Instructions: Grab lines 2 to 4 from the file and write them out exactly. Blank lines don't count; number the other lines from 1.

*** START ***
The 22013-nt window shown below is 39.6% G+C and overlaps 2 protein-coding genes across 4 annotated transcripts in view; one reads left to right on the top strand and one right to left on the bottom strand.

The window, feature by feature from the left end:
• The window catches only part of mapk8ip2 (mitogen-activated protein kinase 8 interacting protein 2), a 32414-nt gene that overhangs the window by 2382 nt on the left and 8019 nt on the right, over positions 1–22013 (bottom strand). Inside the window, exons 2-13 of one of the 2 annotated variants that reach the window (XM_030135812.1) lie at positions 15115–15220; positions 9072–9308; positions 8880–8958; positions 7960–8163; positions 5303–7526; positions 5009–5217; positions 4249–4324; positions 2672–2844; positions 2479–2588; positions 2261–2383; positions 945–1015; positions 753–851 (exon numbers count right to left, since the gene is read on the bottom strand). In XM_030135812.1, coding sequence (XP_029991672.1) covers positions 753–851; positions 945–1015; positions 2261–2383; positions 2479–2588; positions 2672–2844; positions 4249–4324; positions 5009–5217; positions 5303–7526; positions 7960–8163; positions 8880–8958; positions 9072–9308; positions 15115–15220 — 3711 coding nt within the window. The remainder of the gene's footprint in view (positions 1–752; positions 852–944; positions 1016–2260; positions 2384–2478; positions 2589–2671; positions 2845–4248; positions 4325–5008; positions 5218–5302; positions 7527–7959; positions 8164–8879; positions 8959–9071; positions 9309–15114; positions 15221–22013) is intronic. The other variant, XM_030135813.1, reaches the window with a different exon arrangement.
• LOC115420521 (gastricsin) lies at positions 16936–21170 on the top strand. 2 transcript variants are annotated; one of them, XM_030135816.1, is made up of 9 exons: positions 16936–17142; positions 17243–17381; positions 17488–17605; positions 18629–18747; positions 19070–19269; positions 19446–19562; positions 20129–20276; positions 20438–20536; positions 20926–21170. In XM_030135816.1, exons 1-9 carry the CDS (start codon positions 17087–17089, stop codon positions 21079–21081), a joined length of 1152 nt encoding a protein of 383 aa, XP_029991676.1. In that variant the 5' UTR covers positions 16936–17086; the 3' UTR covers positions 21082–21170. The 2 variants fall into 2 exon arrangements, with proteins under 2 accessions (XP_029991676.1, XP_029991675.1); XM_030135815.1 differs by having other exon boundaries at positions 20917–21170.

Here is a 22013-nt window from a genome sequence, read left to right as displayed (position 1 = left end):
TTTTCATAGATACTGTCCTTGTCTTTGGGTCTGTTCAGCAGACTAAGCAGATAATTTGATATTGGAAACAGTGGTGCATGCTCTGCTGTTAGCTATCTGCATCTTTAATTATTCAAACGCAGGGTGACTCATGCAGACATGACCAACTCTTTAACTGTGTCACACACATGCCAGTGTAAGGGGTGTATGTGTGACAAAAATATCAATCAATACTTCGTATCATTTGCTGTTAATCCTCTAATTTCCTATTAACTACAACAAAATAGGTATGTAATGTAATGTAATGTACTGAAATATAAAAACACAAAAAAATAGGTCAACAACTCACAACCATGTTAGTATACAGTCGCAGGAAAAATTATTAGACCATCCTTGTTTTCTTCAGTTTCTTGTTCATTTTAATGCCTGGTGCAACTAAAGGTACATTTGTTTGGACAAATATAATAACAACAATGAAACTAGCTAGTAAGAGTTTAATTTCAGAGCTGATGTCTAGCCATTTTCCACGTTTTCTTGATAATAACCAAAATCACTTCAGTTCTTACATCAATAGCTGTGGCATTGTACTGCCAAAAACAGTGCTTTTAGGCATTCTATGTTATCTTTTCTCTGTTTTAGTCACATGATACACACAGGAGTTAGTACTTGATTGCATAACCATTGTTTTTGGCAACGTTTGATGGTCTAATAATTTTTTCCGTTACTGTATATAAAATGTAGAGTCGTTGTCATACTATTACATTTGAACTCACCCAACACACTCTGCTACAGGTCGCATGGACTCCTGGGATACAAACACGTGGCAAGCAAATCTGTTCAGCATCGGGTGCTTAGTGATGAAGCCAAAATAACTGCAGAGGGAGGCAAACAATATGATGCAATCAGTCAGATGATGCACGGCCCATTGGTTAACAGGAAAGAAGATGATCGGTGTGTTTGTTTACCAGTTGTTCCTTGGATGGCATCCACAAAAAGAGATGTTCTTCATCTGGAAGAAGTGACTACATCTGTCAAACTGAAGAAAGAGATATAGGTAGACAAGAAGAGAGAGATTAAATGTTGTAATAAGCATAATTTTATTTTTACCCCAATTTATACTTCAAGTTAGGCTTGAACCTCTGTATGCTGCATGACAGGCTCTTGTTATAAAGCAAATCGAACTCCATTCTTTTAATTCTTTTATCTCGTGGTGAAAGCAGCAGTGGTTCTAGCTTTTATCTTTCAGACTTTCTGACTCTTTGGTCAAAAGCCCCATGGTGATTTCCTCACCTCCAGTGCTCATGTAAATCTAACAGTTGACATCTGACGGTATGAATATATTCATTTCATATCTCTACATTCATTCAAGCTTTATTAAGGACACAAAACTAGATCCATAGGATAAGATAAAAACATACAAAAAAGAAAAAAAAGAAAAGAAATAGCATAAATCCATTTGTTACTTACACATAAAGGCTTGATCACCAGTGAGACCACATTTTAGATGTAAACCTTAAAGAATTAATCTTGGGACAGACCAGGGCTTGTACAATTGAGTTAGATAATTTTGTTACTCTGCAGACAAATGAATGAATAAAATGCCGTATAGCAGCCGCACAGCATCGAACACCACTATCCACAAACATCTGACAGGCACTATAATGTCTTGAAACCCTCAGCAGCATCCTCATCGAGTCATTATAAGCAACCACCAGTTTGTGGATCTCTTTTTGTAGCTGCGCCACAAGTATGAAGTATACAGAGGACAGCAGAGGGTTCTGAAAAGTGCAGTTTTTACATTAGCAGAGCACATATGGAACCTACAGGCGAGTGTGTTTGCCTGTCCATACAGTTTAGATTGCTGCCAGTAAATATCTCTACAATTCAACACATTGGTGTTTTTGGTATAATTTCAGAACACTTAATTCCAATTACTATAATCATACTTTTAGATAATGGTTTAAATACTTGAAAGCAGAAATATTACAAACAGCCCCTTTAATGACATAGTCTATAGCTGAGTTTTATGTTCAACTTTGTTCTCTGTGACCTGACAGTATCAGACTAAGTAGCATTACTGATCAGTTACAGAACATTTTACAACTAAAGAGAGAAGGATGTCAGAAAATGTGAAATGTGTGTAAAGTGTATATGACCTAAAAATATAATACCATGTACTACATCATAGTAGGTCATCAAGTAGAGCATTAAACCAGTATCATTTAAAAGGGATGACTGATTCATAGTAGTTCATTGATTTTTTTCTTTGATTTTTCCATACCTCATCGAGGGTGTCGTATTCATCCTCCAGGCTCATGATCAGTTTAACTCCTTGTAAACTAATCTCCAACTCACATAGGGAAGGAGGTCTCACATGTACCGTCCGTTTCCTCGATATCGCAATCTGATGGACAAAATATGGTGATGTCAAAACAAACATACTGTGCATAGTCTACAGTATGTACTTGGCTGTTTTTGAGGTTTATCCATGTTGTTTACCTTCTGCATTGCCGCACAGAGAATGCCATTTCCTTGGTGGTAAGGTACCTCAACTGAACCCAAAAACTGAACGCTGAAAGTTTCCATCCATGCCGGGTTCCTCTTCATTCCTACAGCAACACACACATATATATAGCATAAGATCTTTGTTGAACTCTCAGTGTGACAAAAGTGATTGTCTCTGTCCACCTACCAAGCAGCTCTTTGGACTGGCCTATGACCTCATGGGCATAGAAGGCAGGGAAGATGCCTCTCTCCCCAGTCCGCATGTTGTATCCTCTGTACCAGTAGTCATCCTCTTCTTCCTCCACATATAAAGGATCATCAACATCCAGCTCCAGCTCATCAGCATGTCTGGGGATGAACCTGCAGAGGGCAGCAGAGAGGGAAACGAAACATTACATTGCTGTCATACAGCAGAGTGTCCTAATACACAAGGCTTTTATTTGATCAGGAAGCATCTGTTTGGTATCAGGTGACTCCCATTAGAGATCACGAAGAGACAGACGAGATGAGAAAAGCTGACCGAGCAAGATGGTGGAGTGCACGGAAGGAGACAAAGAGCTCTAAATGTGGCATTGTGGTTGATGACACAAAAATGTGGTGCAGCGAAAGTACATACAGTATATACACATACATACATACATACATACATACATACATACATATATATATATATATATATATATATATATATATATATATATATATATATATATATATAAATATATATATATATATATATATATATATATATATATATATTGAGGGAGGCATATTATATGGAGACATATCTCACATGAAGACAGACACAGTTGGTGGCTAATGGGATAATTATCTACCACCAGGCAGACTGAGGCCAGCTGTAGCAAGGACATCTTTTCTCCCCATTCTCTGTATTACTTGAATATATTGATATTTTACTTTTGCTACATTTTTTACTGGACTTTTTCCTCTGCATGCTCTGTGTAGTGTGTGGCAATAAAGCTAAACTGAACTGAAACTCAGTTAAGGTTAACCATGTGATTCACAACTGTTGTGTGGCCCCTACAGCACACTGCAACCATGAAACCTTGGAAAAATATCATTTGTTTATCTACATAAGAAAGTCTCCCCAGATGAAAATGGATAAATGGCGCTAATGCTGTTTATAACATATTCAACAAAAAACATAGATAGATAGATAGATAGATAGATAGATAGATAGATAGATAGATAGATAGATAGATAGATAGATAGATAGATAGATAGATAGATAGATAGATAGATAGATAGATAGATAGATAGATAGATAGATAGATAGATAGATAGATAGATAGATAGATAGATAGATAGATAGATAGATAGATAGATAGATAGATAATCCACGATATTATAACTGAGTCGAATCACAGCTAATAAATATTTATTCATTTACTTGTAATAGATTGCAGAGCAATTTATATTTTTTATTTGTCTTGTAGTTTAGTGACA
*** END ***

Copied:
The window, feature by feature from the left end:
• The window catches only part of mapk8ip2 (mitogen-activated protein kinase 8 interacting protein 2), a 32414-nt gene that overhangs the window by 2382 nt on the left and 8019 nt on the right, over positions 1–22013 (bottom strand). Inside the window, exons 2-13 of one of the 2 annotated variants that reach the window (XM_030135812.1) lie at positions 15115–15220; positions 9072–9308; positions 8880–8958; positions 7960–8163; positions 5303–7526; positions 5009–5217; positions 4249–4324; positions 2672–2844; positions 2479–2588; positions 2261–2383; positions 945–1015; positions 753–851 (exon numbers count right to left, since the gene is read on the bottom strand). In XM_030135812.1, coding sequence (XP_029991672.1) covers positions 753–851; positions 945–1015; positions 2261–2383; positions 2479–2588; positions 2672–2844; positions 4249–4324; positions 5009–5217; positions 5303–7526; positions 7960–8163; positions 8880–8958; positions 9072–9308; positions 15115–15220 — 3711 coding nt within the window. The remainder of the gene's footprint in view (positions 1–752; positions 852–944; positions 1016–2260; positions 2384–2478; positions 2589–2671; positions 2845–4248; positions 4325–5008; positions 5218–5302; positions 7527–7959; positions 8164–8879; positions 8959–9071; positions 9309–15114; positions 15221–22013) is intronic. The other variant, XM_030135813.1, reaches the window with a different exon arrangement.
• LOC115420521 (gastricsin) lies at positions 16936–21170 on the top strand. 2 transcript variants are annotated; one of them, XM_030135816.1, is made up of 9 exons: positions 16936–17142; positions 17243–17381; positions 17488–17605; positions 18629–18747; positions 19070–19269; positions 19446–19562; positions 20129–20276; positions 20438–20536; positions 20926–21170. In XM_030135816.1, exons 1-9 carry the CDS (start codon positions 17087–17089, stop codon positions 21079–21081), a joined length of 1152 nt encoding a protein of 383 aa, XP_029991676.1. In that variant the 5' UTR covers positions 16936–17086; the 3' UTR covers positions 21082–21170. The 2 variants fall into 2 exon arrangements, with proteins under 2 accessions (XP_029991676.1, XP_029991675.1); XM_030135815.1 differs by having other exon boundaries at positions 20917–21170.